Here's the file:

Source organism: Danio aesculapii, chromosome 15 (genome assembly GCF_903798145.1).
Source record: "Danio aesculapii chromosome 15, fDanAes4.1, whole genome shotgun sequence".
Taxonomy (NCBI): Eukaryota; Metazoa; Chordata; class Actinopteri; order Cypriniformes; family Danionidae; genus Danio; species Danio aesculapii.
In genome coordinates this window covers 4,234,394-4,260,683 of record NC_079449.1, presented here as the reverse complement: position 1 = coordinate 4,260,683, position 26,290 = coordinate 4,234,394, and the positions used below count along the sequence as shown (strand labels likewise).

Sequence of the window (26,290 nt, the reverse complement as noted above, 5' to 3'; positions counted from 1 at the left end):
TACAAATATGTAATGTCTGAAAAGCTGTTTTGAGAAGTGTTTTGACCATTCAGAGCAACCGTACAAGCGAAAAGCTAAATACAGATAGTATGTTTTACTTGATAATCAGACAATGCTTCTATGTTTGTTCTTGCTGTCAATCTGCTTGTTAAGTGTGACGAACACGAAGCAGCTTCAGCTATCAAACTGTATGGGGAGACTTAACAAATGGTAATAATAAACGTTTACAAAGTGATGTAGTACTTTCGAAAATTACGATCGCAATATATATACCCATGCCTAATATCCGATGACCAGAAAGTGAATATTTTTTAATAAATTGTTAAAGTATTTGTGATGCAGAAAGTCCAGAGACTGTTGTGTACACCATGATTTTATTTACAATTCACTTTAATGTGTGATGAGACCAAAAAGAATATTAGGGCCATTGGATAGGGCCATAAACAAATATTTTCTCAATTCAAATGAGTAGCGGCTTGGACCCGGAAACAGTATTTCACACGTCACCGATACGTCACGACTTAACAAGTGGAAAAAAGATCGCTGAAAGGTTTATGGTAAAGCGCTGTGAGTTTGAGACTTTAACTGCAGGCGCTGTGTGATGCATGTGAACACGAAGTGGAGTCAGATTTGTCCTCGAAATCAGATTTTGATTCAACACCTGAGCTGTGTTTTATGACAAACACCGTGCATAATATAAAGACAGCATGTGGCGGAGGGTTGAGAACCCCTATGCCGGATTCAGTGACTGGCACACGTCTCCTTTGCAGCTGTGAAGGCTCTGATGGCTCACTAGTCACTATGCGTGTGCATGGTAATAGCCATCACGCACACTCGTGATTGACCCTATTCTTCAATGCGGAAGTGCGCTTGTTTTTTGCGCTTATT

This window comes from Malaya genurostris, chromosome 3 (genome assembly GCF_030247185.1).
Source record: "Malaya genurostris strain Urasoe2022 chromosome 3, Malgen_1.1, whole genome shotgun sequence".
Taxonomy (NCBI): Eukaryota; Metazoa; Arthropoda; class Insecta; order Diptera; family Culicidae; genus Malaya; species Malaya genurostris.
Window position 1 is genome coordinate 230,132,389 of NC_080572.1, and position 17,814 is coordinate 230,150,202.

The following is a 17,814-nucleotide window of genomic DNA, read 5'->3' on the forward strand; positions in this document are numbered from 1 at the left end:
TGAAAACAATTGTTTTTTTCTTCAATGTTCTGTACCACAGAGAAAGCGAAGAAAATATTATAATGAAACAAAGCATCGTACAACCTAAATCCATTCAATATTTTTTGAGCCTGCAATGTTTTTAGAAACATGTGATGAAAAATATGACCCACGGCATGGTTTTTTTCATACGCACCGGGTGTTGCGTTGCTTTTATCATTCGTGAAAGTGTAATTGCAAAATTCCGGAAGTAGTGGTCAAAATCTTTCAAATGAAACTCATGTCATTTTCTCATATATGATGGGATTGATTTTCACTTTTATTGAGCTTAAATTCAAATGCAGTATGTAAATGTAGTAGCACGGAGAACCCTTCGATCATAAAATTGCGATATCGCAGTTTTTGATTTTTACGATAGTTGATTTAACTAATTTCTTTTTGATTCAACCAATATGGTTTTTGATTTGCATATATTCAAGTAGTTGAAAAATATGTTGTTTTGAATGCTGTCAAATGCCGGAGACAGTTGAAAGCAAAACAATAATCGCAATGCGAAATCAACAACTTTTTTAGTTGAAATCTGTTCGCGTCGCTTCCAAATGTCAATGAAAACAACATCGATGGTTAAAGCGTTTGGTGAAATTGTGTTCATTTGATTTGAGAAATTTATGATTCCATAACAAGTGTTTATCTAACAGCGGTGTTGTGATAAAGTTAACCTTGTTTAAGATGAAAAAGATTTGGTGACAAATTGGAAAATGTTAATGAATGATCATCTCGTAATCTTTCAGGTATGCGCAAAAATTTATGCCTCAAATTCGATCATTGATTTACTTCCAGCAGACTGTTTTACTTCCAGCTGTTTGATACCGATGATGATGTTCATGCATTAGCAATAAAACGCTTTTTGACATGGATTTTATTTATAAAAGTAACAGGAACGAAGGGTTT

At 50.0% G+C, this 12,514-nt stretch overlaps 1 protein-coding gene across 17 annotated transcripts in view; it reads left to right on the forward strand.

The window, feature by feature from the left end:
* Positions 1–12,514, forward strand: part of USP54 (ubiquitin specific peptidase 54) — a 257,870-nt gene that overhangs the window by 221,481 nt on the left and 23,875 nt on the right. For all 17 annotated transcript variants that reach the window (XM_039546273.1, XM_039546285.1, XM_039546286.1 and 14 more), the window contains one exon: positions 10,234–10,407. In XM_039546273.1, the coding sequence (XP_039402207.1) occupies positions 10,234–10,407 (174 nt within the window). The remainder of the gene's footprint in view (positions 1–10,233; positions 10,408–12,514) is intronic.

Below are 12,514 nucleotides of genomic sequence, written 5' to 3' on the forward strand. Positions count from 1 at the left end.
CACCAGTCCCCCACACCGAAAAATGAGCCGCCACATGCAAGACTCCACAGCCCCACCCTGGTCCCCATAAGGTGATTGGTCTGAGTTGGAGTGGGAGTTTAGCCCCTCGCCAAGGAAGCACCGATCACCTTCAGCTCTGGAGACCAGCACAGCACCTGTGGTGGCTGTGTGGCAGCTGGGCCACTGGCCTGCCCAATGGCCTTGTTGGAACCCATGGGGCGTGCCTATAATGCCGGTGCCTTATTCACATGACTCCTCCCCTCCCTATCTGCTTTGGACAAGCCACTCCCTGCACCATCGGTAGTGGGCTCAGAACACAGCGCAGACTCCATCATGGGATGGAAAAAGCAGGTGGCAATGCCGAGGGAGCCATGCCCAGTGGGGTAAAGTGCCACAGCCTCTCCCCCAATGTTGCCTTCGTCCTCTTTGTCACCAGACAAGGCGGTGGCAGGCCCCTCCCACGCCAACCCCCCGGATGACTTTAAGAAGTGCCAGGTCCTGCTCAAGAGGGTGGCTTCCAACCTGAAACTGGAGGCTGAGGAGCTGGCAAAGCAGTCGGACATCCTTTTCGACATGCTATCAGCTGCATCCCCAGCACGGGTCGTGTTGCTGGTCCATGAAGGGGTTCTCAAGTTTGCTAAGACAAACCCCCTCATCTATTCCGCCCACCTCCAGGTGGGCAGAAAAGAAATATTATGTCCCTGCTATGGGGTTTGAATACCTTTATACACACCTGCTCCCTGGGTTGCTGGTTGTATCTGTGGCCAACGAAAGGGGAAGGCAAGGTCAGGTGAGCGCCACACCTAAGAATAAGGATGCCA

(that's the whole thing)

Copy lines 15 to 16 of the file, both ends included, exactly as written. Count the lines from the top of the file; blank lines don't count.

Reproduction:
* Positions 1–12,514, forward strand: part of USP54 (ubiquitin specific peptidase 54) — a 257,870-nt gene that overhangs the window by 221,481 nt on the left and 23,875 nt on the right. For all 17 annotated transcript variants that reach the window (XM_039546273.1, XM_039546285.1, XM_039546286.1 and 14 more), the window contains one exon: positions 10,234–10,407. In XM_039546273.1, the coding sequence (XP_039402207.1) occupies positions 10,234–10,407 (174 nt within the window). The remainder of the gene's footprint in view (positions 1–10,233; positions 10,408–12,514) is intronic.

Below are 12,514 nucleotides of genomic sequence, written 5' to 3' on the forward strand. Positions count from 1 at the left end.